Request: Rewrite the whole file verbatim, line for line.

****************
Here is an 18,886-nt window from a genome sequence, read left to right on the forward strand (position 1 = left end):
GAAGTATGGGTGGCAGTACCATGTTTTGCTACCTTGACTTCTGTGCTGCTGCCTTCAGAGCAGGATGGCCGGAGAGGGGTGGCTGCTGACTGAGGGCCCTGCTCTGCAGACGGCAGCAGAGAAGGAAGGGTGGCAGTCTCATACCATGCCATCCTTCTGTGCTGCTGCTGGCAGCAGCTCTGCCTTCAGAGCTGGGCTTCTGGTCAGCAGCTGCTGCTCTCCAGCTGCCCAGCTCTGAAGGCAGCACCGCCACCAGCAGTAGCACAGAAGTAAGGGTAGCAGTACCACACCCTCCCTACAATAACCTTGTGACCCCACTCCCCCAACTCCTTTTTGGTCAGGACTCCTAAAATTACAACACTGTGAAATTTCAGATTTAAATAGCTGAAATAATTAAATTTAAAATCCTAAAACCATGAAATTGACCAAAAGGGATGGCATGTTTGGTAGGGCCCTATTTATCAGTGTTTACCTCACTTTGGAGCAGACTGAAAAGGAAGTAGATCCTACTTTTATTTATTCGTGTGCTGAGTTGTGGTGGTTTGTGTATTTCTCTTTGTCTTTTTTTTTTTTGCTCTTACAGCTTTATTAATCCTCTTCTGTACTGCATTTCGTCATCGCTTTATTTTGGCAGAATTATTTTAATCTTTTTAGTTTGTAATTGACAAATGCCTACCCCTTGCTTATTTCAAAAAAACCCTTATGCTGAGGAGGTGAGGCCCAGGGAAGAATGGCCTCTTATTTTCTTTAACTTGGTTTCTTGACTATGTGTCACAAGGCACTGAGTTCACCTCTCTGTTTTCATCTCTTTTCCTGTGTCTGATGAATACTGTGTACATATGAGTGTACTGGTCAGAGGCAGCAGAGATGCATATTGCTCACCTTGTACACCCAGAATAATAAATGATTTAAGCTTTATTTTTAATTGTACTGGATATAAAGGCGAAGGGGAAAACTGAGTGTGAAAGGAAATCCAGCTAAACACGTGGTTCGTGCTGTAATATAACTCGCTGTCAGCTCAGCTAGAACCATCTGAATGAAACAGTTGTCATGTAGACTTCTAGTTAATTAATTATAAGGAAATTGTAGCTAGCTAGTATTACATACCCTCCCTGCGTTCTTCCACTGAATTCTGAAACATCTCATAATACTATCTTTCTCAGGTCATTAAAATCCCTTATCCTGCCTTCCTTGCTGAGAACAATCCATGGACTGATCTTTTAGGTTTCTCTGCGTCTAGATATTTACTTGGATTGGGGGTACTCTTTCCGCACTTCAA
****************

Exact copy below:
Here is an 18,886-nt window from a genome sequence, read left to right on the forward strand (position 1 = left end):
GAAGTATGGGTGGCAGTACCATGTTTTGCTACCTTGACTTCTGTGCTGCTGCCTTCAGAGCAGGATGGCCGGAGAGGGGTGGCTGCTGACTGAGGGCCCTGCTCTGCAGACGGCAGCAGAGAAGGAAGGGTGGCAGTCTCATACCATGCCATCCTTCTGTGCTGCTGCTGGCAGCAGCTCTGCCTTCAGAGCTGGGCTTCTGGTCAGCAGCTGCTGCTCTCCAGCTGCCCAGCTCTGAAGGCAGCACCGCCACCAGCAGTAGCACAGAAGTAAGGGTAGCAGTACCACACCCTCCCTACAATAACCTTGTGACCCCACTCCCCCAACTCCTTTTTGGTCAGGACTCCTAAAATTACAACACTGTGAAATTTCAGATTTAAATAGCTGAAATAATTAAATTTAAAATCCTAAAACCATGAAATTGACCAAAAGGGATGGCATGTTTGGTAGGGCCCTATTTATCAGTGTTTACCTCACTTTGGAGCAGACTGAAAAGGAAGTAGATCCTACTTTTATTTATTCGTGTGCTGAGTTGTGGTGGTTTGTGTATTTCTCTTTGTCTTTTTTTTTTTTGCTCTTACAGCTTTATTAATCCTCTTCTGTACTGCATTTCGTCATCGCTTTATTTTGGCAGAATTATTTTAATCTTTTTAGTTTGTAATTGACAAATGCCTACCCCTTGCTTATTTCAAAAAAACCCTTATGCTGAGGAGGTGAGGCCCAGGGAAGAATGGCCTCTTATTTTCTTTAACTTGGTTTCTTGACTATGTGTCACAAGGCACTGAGTTCACCTCTCTGTTTTCATCTCTTTTCCTGTGTCTGATGAATACTGTGTACATATGAGTGTACTGGTCAGAGGCAGCAGAGATGCATATTGCTCACCTTGTACACCCAGAATAATAAATGATTTAAGCTTTATTTTTAATTGTACTGGATATAAAGGCGAAGGGGAAAACTGAGTGTGAAAGGAAATCCAGCTAAACACGTGGTTCGTGCTGTAATATAACTCGCTGTCAGCTCAGCTAGAACCATCTGAATGAAACAGTTGTCATGTAGACTTCTAGTTAATTAATTATAAGGAAATTGTAGCTAGCTAGTATTACATACCCTCCCTGCGTTCTTCCACTGAATTCTGAAACATCTCATAATACTATCTTTCTCAGGTCATTAAAATCCCTTATCCTGCCTTCCTTGCTGAGAACAATCCATGGACTGATCTTTTAGGTTTCTCTGCGTCTAGATATTTACTTGGATTGGGGGTACTCTTTCCGCACTTCAA